pornography, feminism and my response to the 2013 film, lovelace
While the second wave feminist movement made considerable achievements for women in the second half of the 20th century, a tension arose in the late 1970s, which caused feminism to split into two: radical and liberal feminism. In the late 1970s and 1980s particularly, radical and liberal feminist groups took part in a number of heated debates, all relating to sex and sexuality issues. While radical feminists viewed sex and sexual acts as part of a patriarchal institution that oppressed women, liberal feminists asserted that it was a woman’s right to be liberated sexually.
One of the most well-known debates between the two groups was on pornography and the porn industry and developed into a debate that is still ongoing today. On one side of the debate, radicals such as Andrea Dworkin and Adrienne Rich in the United States asserted their view that pornography is part of society’s heterosexual institutions, which oppress women. They proposed a link between pornography and male power and violence against women and argued that it was in women’s best interests for the state to ban the porn industry.
On the opposing side of the debate were liberal feminists, or “pro-sex feminists”, such as Gayle Rubin, Camille Paglia and Naomi Wolf. In response to fadical feminists’ criticism, liberal feminists argued that it was a woman’s right to be involved in sex and pornography. They emphasised that many women enjoy both activities and argued that there was nothing inherently oppressive about pornography or heteronormative sexuality.
Although the debate on pornography is one that still occurs between feminists and non-feminists today, the Feminist war was particularly heated in the ’70s and ’80s. At this time there were many political debates and protests over whether the porn industry should be more strictly regulated or made illegal in America.
In 1976 for example, the feminist group known as Women Against Violence Against Women organised several protest demonstrations against the pornographic film Snuff. This group was founded by Andrea Dworkin who was, with the help of co-feminists such as Catherine Mackinnon, particularly successful in getting the issue of female oppression in pornography on the political agenda. Throughout the 1970s and 1980s, Dworkin and MacKinnon discussed civil rights litigation as a possible approach to combating pornography. They argued that pornography inflicted on women’s rights, and rallied for an amendment to the laws on pornography to allow women to sue producers and distributors.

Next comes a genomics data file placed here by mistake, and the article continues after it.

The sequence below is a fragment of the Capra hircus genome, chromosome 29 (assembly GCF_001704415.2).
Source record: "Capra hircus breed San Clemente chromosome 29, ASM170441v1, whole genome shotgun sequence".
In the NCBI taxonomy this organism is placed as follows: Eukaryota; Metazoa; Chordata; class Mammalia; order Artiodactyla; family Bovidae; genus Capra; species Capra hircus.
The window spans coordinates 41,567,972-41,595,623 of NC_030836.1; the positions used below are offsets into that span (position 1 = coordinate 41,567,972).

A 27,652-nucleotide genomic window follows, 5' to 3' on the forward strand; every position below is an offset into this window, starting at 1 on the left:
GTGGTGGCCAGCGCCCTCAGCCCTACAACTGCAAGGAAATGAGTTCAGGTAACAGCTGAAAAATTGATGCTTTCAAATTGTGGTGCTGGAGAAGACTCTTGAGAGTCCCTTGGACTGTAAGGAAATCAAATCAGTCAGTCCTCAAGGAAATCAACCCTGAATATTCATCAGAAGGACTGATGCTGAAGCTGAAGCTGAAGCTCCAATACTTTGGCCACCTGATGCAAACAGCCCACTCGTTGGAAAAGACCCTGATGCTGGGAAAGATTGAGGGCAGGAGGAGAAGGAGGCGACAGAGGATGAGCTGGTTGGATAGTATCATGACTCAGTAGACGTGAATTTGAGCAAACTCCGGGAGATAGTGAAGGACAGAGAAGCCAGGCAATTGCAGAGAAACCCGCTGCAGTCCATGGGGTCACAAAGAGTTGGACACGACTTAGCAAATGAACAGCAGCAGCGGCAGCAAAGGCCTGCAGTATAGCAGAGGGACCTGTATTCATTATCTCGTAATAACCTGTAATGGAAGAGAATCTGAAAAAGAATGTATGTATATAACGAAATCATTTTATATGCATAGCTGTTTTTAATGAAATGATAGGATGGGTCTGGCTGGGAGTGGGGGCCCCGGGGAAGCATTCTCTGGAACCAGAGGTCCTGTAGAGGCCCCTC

While the legal banning of pornography does seem extreme when considering the liberal feminist point that both porn and sex are indeed enjoyed by women, I personally do take issue with the porn industry when considering the arguments of radical feminism and reading individual women’s narratives, which detail oppression and abuse at the hands of the porn industry.
Linda Boreman’s autobiography Ordeal, for example, details the horrific abuse she endured at the hands of her ex-husband, Chuck Traynor, when she was involved in the porn industry. Boreman details how she was coerced into making Deep Throat and other films in the 1970s and into presenting herself under the name ‘Linda Lovelace’ for the marketing purposes of the porn industry.
In the 2013 film Lovelace, Boreman’s experiences are well represented. Although I do not align myself with neither radical nor liberal feminism, I well understood the argument that pornography oppresses women when made privy to Linda’s horrific treatment. Despite being forced into film by her controlling and abusive boyfriend, Boreman continued to appear in pornographic films as a “liberated” and self-contented individual. By continuing the filming process, the industry habituated her abuse and communicated to the public that it was somehow okay to objectify women and use them for men’s sexual pleasure.
To me, the film Lovelace clearly highlighted the way in which the porn industry could be used to oppress and exploit women. While it is true that many women do claim to enjoy pornography and heteronormative sex, I wonder how many of these claims are influenced by the social institutions under which they oppressed. Lovelace revealed that Boreman was being forced to present herself as a sexually liberated porn star by a boyfriend who wanted the money. Personally, the film makes me wonder how often women are forced into porn by men or by poor economic circumstances, which give them little choice but to work for the money.
While I would always consider the liberal feminist view when analysing the implications that pornography has on the welfare of women, I do wonder about the real validity of their claims. Does claiming freedom really equal liberation? Or is it just a mask for a deeply entrenched form of oppression that is maintained by heteronormative social institutions?